Anything Goes review, Basingstoke Gazette, November 2012
Anything Goes review, Farnham Herald, November 2012
On stage she's Reno Sweeney, a sassy, brassy nightclub singer from the 1930s, with a wisecrack for every occasion. Off stage, she's Julie Simmons, a quietly spoken accountant from Basingstoke.
"She's completely not me!" laughs Julie, who brings racy Reno to life in BATS' production of the Cole Porter musical Anything Goes. "She's brash, confident, knows what she wants and how to get it! It's a real challenge to play her, but really fun as well."
Julie follows musical legends Ethel Merman and Elaine Paige in the role, which sees her embroiled in a shipboard comedy of mistaken identities, ludicrous disguises and madcap antics. She also gets to perform the best-known songs in the show - I Get A Kick Out of You, You're The Top, Friendship, Let's Misbehave, Blow Gabriel Blow and the title song Anything Goes.
There's a real difference between Julie's normal speaking voice and the ballsy American twang she adopts on stage. "I've been working on getting a lower, deeper chest voice," she explains. "All the support comes from my diaphragm so it gives my voice more oomph for the big numbers."
Reno is Julie's first leading role for BATS so she's pleased to be playing opposite two experienced male leads - Bryn Hughes as all-American guy Billy Crocker and Anthony Mitchell as stuffy English toff Lord Evelyn.
"Bryn really knows his stuff and that makes it easy to act opposite him. Anthony is hilarious as this completely clueless aristocrat who doesn't realise Reno is making a play for him. They're both great to work with."
Julie's also had a hand in the show-stopping tap dance routines: "I'm dance captain, so when our choreographer Nick isn't there I've been rehearsinq the dancers, making tweaks and rejigging some of the numbers if needed."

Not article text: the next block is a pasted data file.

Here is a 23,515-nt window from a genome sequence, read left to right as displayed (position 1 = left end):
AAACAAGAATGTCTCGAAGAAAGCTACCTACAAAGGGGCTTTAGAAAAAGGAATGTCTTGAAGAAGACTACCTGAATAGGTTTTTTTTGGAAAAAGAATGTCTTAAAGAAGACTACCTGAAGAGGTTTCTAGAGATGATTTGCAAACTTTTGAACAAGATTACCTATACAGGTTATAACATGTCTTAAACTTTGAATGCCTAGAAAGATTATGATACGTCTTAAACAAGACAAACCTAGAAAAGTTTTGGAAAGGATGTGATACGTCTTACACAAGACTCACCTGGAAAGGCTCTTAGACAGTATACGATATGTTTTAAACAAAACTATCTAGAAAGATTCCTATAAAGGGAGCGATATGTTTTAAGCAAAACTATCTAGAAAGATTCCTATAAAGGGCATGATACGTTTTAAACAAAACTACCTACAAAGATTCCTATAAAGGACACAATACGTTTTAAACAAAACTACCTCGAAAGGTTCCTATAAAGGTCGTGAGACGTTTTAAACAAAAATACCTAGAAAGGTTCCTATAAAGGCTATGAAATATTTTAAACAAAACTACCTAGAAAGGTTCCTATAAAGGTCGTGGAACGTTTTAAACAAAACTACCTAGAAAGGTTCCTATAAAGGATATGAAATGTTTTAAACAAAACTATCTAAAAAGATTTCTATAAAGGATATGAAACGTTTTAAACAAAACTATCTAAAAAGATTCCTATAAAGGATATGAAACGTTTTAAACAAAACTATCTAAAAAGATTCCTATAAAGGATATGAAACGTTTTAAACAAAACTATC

So how would Julie sum up Anything Goes? "It's a wonderful comedic show with an amazing cast, fantastic songs and just a great night out at the theatre!"
"In olden days, a glimpse of stocking was looked on as something shocking but now, God knows, Anything Goes!"
Thirty voices, male and female, belt out the classic Cole Porter tune around an electric piano. Two young dancers pull rehearsal skirts over their Iycra leggings. Black rubber matting is rolled out across the blue carpet and dozens of chairs are expertly arranged into the approximation of a ship's deck.
We're at the Wesley Hall in Chineham. For the past two years this has been the rehearsal home to Basinqstoke Amateur Theatrical Society, where the cast is rehearsing Anything Goes, the much-loved musical set on board a luxury ocean liner in the 1930s. "Right, let's run it from the top of Act Two." Seated at his desk in complete control of proceedings is the show's director, Ray Jeffery. He's meticulous in his preparation and knows exactly what he wants from each member of the cast.
Vocal harmonies ring out at the climax of the Act Two opener "Public Enemy Number One" and everyone strikes their set pose. "You're absolutely static for this bit," hotlers Ray sternly - then breaks into a grin" ... until the back flips!" Ray's never ending stream of quips keeps the atmosphere fun and friendly. He's already spent a week in July with the principal cast members, setting their moves and dialogue for every scene in the show. Now it's mid-September, and he's adding in the rest of the cast, who play sailors, preachers, gangsters, reporters and FBI agents.
This can present some challenges! As lead actors Julie Simmons and Bryn Hughes perform their number "You're The Top" they now encounter bodies on stage where there were none before. Ray moves one sailor further upstage. Some dance moves are adapted. It's a real insight into the nuts and bolts of staging a big musical.
It started as a room full of chaos, but now the sole focus is on Bryn and Julie as they sing and dance with real joy and pizzazz. At the end the cast erupts into applause. There's a fantastic energy in this rehearsal room - and it's giving this musical a real feelgood factor.